Former Indian opening batsman Wasim Jaffer has suggested that ties across all areas, including cricket, should be cut off with Pakistan in order to put pressure on the neighboring country in the aftermath of the Pulwama terror attack.
Speaking exclusively to Republic TV, the veteran batter felt that the time has come for India to give it back to Pakistan, and it can only be accomplished by complete ban, and not just selective ban.
"If you want to cut down any relation, then it has to be a complete cutdown. It can't be that you are selective. We have to be very strict that it does not happen. A number of times it has happened earlier in the past, but sometimes we take it very mildly or forget after a brief period. So we need to show our stand is very stern," he said.
The 31-time capped Test batsman also mentioned that the Jaish-e-Mohammad, the terror outfit which orchestrated the Pulwama attack resulting in 40 CRPF jawans attaining martyrdom, should be given due punishment for their crime.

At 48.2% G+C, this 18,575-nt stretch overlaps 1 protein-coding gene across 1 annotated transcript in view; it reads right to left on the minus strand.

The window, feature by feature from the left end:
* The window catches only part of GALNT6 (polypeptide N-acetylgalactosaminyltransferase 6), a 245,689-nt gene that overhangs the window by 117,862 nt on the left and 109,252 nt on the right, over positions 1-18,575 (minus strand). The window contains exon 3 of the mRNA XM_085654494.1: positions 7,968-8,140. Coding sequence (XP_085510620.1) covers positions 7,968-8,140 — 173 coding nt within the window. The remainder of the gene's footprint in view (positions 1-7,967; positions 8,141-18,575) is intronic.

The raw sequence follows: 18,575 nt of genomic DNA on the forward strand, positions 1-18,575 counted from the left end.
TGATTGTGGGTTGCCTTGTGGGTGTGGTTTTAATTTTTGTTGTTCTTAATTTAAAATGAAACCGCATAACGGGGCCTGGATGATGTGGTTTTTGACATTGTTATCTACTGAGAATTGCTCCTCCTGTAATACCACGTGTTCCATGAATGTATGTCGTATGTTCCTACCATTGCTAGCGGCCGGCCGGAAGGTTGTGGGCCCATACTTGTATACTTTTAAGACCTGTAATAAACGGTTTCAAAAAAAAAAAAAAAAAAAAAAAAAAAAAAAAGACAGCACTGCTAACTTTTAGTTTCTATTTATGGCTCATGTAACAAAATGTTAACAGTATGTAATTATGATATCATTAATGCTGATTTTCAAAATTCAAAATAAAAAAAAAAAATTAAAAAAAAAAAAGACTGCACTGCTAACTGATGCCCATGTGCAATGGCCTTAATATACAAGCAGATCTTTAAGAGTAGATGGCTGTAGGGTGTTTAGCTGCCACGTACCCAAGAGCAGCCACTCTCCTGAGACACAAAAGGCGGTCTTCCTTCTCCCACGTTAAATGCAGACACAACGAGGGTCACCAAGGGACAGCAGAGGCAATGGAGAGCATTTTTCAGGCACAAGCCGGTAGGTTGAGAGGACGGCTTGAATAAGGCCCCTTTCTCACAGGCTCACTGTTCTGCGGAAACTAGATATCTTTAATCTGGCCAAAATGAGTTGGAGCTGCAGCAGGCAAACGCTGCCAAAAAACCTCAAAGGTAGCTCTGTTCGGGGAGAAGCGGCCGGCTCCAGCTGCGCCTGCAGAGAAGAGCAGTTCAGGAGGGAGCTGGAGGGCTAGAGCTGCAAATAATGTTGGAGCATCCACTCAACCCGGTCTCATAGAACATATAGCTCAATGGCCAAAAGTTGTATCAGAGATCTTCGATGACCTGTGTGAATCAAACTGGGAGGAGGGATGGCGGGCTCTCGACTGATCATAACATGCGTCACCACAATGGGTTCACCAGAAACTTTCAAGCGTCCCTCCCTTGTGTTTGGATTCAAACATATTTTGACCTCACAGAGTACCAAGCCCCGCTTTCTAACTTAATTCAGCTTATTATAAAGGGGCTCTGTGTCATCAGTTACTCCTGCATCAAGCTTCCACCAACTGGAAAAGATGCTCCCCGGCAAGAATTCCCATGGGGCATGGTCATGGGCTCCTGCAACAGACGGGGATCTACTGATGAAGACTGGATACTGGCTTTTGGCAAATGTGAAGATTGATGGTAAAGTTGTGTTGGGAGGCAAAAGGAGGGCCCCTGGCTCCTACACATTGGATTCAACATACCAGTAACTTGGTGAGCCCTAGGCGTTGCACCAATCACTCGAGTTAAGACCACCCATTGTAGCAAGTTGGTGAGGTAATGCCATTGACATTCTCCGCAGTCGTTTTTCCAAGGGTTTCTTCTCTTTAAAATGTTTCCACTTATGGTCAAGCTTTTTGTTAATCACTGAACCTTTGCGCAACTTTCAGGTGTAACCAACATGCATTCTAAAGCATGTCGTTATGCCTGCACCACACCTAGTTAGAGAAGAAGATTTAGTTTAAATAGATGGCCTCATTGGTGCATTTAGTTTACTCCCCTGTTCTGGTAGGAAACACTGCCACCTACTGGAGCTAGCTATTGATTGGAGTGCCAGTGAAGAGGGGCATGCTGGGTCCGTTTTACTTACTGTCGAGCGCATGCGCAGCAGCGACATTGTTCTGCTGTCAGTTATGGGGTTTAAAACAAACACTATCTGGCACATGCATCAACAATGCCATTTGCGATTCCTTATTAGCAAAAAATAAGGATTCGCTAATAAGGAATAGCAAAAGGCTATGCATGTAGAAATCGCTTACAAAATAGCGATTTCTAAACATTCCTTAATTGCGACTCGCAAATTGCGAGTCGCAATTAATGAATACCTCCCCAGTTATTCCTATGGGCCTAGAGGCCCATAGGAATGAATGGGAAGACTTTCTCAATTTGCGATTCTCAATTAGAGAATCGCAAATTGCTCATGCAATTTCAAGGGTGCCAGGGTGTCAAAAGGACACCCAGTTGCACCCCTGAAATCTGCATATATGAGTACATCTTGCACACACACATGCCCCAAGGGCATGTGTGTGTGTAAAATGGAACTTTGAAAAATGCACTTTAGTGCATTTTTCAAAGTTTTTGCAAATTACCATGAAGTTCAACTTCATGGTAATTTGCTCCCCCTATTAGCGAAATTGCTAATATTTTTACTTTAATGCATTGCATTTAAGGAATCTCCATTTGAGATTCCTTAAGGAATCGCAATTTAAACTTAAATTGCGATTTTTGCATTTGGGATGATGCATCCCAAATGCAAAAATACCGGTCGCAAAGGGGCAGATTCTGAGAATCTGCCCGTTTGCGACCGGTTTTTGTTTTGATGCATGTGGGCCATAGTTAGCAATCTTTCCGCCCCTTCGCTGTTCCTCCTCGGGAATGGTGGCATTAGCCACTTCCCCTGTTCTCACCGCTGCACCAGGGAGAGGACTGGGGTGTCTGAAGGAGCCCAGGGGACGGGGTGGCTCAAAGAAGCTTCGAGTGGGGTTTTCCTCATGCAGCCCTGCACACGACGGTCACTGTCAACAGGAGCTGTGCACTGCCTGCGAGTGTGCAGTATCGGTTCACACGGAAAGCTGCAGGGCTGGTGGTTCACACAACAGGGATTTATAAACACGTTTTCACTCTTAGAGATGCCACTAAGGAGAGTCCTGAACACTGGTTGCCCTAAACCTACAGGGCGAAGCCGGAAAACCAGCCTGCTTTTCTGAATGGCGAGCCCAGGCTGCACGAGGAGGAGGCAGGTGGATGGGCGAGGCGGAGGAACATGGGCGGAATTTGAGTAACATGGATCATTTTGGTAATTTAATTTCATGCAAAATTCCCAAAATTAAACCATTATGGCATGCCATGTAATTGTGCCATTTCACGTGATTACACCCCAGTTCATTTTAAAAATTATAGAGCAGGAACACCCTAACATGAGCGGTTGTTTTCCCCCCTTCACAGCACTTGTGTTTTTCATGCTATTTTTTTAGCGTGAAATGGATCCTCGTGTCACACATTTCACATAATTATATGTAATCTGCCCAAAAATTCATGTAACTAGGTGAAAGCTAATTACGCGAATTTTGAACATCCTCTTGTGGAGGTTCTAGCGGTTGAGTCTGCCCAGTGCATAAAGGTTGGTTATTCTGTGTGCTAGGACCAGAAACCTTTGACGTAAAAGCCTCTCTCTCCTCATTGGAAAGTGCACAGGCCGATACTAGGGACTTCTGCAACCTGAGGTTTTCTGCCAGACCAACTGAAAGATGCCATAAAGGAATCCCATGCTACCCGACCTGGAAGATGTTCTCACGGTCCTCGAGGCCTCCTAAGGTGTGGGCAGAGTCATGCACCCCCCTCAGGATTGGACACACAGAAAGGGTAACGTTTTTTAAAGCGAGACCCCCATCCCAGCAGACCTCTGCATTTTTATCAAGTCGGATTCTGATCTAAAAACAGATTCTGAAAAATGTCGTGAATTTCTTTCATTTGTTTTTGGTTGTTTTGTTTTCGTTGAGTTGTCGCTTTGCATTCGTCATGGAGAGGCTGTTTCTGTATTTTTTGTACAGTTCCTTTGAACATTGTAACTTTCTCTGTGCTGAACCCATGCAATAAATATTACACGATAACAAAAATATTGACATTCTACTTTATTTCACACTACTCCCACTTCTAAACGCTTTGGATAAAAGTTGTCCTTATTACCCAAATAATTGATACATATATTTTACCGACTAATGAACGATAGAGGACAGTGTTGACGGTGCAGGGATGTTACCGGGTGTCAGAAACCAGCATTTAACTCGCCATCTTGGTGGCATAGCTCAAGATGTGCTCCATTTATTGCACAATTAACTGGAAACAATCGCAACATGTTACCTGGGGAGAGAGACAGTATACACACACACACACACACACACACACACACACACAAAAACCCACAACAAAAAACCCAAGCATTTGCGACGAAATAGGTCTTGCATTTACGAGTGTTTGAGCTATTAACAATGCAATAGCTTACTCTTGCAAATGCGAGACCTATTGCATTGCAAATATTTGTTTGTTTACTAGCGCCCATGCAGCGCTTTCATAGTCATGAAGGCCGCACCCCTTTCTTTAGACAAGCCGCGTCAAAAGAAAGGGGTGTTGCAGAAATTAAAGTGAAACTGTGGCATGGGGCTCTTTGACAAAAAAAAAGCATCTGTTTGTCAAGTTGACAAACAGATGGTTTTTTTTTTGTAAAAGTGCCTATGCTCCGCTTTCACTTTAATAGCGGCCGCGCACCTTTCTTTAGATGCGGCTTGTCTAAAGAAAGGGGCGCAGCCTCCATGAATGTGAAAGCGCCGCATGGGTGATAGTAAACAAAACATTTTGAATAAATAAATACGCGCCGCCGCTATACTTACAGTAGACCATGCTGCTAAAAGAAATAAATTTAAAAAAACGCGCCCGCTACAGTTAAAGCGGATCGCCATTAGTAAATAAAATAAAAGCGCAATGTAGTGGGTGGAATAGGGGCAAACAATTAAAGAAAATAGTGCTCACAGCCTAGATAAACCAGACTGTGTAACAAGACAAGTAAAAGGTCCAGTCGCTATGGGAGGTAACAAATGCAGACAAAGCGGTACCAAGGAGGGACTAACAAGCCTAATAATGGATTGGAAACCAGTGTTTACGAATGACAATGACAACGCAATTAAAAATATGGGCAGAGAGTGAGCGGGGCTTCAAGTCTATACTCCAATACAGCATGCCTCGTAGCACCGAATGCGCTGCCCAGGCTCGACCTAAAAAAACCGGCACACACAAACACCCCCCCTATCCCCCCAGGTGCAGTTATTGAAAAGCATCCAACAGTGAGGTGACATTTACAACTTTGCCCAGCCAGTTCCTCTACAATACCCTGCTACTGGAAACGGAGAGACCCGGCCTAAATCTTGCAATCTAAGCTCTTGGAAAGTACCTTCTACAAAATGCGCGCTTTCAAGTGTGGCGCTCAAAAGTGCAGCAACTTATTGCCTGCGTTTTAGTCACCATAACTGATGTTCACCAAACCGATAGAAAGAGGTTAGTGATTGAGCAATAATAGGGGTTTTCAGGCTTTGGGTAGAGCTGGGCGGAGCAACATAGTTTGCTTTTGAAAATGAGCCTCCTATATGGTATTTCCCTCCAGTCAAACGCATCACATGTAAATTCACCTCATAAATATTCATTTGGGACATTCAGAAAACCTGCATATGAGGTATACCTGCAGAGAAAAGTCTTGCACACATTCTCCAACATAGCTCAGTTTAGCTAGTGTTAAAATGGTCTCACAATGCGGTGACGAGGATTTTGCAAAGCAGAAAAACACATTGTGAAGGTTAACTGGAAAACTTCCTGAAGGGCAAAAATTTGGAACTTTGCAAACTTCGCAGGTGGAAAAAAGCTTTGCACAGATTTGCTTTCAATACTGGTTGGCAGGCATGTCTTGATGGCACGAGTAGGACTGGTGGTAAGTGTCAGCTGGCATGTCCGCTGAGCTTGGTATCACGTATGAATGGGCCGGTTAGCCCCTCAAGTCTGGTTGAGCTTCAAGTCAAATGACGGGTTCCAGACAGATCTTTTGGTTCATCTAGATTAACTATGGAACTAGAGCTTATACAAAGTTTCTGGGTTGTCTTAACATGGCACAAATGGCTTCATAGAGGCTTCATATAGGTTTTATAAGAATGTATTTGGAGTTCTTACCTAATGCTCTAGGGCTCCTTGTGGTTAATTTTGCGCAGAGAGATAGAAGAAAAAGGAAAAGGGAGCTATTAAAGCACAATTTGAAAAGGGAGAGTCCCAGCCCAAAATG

"If we (have) found out that they are the culprits (for Pulwama attack), then obviously (ban on Pakistan). Anybody who kills innocent people is not accepted at all. Now that we know those are the people (JeM) involved, we need to take strict actions without a doubt. Any life which has been taken for no reason, it shouldn't go away so easily," Jaffer added.
The recent set of events and the developments which have followed has put dark clouds on the upcoming fixture between India and Pakistan in the World Cup 2019. A large section of India has demanded their national team to boycott Pakistan at the biggest event in cricket.
Keeping all this in mind, the International Cricket Council (ICC) is set to address the matter during its meeting in Dubai on February 27.
Further, sources have told Republic TV that the BCCI, India's cricketing body, will hold informal talks at the earliest on whether India and Pakistan fixture should go as per schedule. While one section within the BCCI wants India to boycott Pakistan, the other section wants to go ahead with "wait and watch" approach.